When online shopping goes haywire
Retail: Do your homework before you shop on the net
For the unwary online shopper, disaster awaits. When dealing with an online-only retailer other than the big, established ones that value their reputations, you should only start shopping after you've spent some time investigating the company.
Take the online retailer Funky Tights. Its website states the Randburg-based company has dispatched more than 8,000 orders of mostly imported tights and tops since 2015.
But the business started letting customers down last year, blaming its late delivery on customs delays. It continued to market its products as if there was no problem, promising delivery within "seven to 14 working days".
Only when they'd paid and not received their orders did customers get a cut-and-paste justification: "As we rely heavily on customs to clear goods in the time stipulated, we are occasionally faced with delays that are beyond our control. We have a shipment that has been stuck in customs and we are hoping that it gets released soon."
Liesl Quinn of Mount Edgecombe ordered and paid R518 for a pair of leggings in June, being impressed that the site had more than 54,000 likes on Facebook. When all she got was excuses, she did some research.
"There is an uproar from many people with the same issue as me," she told In Your Corner. "Some are still waiting for their order nine months later."
Kirsti Connolly of Bryanston's experience reflects that of many others. "My husband ordered R600 worth of their products in April, as a birthday present for me. First they said a shipment was stuck in customs, then they offered us the choice of getting a refund or continuing to wait for the goods to arrive and be compensated with a gift. I opted to wait.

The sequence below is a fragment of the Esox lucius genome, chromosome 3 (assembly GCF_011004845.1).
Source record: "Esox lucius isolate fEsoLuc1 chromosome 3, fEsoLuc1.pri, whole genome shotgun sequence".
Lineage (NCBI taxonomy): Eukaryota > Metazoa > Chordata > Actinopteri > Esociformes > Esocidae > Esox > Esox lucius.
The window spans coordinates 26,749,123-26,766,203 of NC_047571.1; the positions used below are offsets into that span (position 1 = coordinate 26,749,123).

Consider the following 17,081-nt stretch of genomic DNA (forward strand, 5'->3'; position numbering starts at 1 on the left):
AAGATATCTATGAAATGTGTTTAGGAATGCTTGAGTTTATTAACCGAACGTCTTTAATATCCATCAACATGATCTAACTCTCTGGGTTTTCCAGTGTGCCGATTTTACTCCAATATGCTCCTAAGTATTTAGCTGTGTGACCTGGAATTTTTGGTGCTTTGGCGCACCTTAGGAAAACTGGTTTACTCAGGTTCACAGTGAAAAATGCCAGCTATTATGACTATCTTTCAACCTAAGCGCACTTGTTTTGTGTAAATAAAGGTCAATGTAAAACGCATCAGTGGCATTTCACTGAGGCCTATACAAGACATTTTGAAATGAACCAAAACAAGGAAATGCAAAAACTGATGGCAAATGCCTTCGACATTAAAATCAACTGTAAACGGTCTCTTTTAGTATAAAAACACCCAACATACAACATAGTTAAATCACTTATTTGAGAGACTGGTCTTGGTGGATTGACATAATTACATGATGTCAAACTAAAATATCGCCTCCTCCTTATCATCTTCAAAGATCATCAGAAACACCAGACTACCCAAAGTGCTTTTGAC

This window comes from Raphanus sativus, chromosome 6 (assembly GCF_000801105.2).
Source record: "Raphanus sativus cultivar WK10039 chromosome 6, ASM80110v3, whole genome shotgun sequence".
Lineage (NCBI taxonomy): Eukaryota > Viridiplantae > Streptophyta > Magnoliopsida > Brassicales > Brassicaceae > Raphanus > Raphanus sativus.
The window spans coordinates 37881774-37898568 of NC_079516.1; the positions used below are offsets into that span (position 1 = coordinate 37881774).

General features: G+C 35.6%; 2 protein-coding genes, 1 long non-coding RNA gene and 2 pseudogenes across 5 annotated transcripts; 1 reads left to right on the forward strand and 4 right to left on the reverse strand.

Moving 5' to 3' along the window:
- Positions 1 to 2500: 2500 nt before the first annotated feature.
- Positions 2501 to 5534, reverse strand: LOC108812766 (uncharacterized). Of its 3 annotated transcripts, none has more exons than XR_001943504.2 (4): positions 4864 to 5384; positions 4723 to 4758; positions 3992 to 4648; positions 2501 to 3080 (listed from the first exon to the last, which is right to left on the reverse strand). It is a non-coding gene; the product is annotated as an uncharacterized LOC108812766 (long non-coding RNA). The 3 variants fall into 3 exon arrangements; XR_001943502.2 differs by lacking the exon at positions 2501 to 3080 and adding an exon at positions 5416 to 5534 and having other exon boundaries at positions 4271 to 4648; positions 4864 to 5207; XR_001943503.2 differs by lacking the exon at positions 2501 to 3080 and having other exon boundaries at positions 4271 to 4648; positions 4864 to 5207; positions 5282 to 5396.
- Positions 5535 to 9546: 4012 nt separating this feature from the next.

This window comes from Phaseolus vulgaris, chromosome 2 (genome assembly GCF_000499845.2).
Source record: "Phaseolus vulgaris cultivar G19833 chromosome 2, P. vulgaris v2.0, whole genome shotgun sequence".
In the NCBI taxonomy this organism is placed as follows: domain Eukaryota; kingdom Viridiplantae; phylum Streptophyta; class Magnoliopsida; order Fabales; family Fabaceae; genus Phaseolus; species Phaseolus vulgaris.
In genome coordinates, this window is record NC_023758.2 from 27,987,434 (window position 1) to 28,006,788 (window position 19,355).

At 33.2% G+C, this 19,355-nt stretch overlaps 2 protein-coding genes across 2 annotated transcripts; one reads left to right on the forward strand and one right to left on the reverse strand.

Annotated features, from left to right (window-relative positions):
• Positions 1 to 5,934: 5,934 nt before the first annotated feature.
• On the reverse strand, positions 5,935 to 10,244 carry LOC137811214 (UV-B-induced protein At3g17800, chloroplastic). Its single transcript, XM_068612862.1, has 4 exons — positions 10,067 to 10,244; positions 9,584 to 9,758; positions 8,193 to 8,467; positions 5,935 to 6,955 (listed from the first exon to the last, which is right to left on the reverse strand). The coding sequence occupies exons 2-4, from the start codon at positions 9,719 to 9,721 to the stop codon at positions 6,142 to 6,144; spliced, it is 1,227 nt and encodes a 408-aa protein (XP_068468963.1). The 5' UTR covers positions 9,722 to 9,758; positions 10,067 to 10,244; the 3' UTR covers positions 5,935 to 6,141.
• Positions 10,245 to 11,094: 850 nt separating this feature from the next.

"At the end of July they said they were sending my order; when it hadn't arrived three weeks later I asked again, got no reply, and then I asked for a refund. Still no reply, and then I got blocked on Facebook."
Funky Tights blamed e-mail servers for its failure to respond, then removed its phone numbers from its Facebook page and website.
Last week company owner Michele Smith e-mailed me in response to my post on her website, saying: "We have notified clients of various customs delays. We are making every effort to get through all refunds as fast as possible, but this has been difficult with the amount of stock we have at customs.
"We have four shipments at customs for up to 16 weeks, with two additional ones being released these last two weeks, and this has allowed us to start catching up and closing orders. We have no intention to steal from clients and are trying our best to resolve all issues as soon as possible."
Smith did not respond to further e-mails, and two days later informed some of her customers that "we are busy changing the business over to new owners as it has been sold".
"The new owners will be handling the refunds and outstanding orders. They will be in touch with you over the next week to finalise it."
Unsurprisingly, customers aren't holding their breaths.
Before ordering and paying for goods from an online retailer, search for the company's name online, and check out complaints website HelloPeter.com. Likes on the company's Facebook page are no indication of its service delivery.
Pay by credit card - that way if you don't get the goods, you can apply for a refund from your bank. You don't have the same protection with an EFT or debit card payment.
There is a criminal charge which covers this scenario: theft by false pretences. The SAPS is more likely to pursue the case if several victims come forward to lay a complaint. That's made easier when victims mobilise on a Facebook or Whatsapp group.
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